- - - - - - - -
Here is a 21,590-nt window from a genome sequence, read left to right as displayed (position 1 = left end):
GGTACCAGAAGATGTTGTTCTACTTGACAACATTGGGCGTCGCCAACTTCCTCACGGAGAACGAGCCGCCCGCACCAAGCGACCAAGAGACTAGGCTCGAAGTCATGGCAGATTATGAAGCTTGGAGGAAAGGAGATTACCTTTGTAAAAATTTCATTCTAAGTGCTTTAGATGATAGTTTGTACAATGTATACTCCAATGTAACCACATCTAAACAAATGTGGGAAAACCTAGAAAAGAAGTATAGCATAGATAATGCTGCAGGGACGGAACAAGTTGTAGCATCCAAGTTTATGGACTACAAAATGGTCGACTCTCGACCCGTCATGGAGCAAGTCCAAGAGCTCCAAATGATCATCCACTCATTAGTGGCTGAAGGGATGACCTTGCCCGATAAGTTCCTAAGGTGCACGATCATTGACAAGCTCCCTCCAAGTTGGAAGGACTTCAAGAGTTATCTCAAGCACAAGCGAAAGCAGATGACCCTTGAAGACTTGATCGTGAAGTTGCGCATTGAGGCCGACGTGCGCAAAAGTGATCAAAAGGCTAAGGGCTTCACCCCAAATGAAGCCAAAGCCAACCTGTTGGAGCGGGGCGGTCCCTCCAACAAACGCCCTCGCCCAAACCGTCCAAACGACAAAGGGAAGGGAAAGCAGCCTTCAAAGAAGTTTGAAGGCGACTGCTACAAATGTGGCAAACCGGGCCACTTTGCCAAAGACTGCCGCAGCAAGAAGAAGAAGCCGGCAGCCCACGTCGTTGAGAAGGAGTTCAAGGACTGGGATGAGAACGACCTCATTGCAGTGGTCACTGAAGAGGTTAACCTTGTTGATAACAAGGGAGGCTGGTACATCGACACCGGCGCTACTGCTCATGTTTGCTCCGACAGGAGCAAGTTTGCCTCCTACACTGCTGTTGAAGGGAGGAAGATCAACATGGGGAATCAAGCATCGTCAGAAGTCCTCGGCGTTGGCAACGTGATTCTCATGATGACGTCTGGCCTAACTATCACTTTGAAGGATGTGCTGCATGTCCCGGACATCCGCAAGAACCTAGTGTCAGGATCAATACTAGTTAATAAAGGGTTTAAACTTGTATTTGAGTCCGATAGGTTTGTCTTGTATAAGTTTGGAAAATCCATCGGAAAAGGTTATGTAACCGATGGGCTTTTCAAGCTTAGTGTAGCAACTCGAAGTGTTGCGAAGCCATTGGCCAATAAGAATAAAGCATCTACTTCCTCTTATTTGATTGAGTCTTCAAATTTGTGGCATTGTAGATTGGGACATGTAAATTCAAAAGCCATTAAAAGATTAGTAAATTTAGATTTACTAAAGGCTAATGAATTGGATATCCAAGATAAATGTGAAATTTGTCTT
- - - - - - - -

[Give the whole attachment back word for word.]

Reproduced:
Here is a 21,590-nt window from a genome sequence, read left to right as displayed (position 1 = left end):
GGTACCAGAAGATGTTGTTCTACTTGACAACATTGGGCGTCGCCAACTTCCTCACGGAGAACGAGCCGCCCGCACCAAGCGACCAAGAGACTAGGCTCGAAGTCATGGCAGATTATGAAGCTTGGAGGAAAGGAGATTACCTTTGTAAAAATTTCATTCTAAGTGCTTTAGATGATAGTTTGTACAATGTATACTCCAATGTAACCACATCTAAACAAATGTGGGAAAACCTAGAAAAGAAGTATAGCATAGATAATGCTGCAGGGACGGAACAAGTTGTAGCATCCAAGTTTATGGACTACAAAATGGTCGACTCTCGACCCGTCATGGAGCAAGTCCAAGAGCTCCAAATGATCATCCACTCATTAGTGGCTGAAGGGATGACCTTGCCCGATAAGTTCCTAAGGTGCACGATCATTGACAAGCTCCCTCCAAGTTGGAAGGACTTCAAGAGTTATCTCAAGCACAAGCGAAAGCAGATGACCCTTGAAGACTTGATCGTGAAGTTGCGCATTGAGGCCGACGTGCGCAAAAGTGATCAAAAGGCTAAGGGCTTCACCCCAAATGAAGCCAAAGCCAACCTGTTGGAGCGGGGCGGTCCCTCCAACAAACGCCCTCGCCCAAACCGTCCAAACGACAAAGGGAAGGGAAAGCAGCCTTCAAAGAAGTTTGAAGGCGACTGCTACAAATGTGGCAAACCGGGCCACTTTGCCAAAGACTGCCGCAGCAAGAAGAAGAAGCCGGCAGCCCACGTCGTTGAGAAGGAGTTCAAGGACTGGGATGAGAACGACCTCATTGCAGTGGTCACTGAAGAGGTTAACCTTGTTGATAACAAGGGAGGCTGGTACATCGACACCGGCGCTACTGCTCATGTTTGCTCCGACAGGAGCAAGTTTGCCTCCTACACTGCTGTTGAAGGGAGGAAGATCAACATGGGGAATCAAGCATCGTCAGAAGTCCTCGGCGTTGGCAACGTGATTCTCATGATGACGTCTGGCCTAACTATCACTTTGAAGGATGTGCTGCATGTCCCGGACATCCGCAAGAACCTAGTGTCAGGATCAATACTAGTTAATAAAGGGTTTAAACTTGTATTTGAGTCCGATAGGTTTGTCTTGTATAAGTTTGGAAAATCCATCGGAAAAGGTTATGTAACCGATGGGCTTTTCAAGCTTAGTGTAGCAACTCGAAGTGTTGCGAAGCCATTGGCCAATAAGAATAAAGCATCTACTTCCTCTTATTTGATTGAGTCTTCAAATTTGTGGCATTGTAGATTGGGACATGTAAATTCAAAAGCCATTAAAAGATTAGTAAATTTAGATTTACTAAAGGCTAATGAATTGGATATCCAAGATAAATGTGAAATTTGTCTT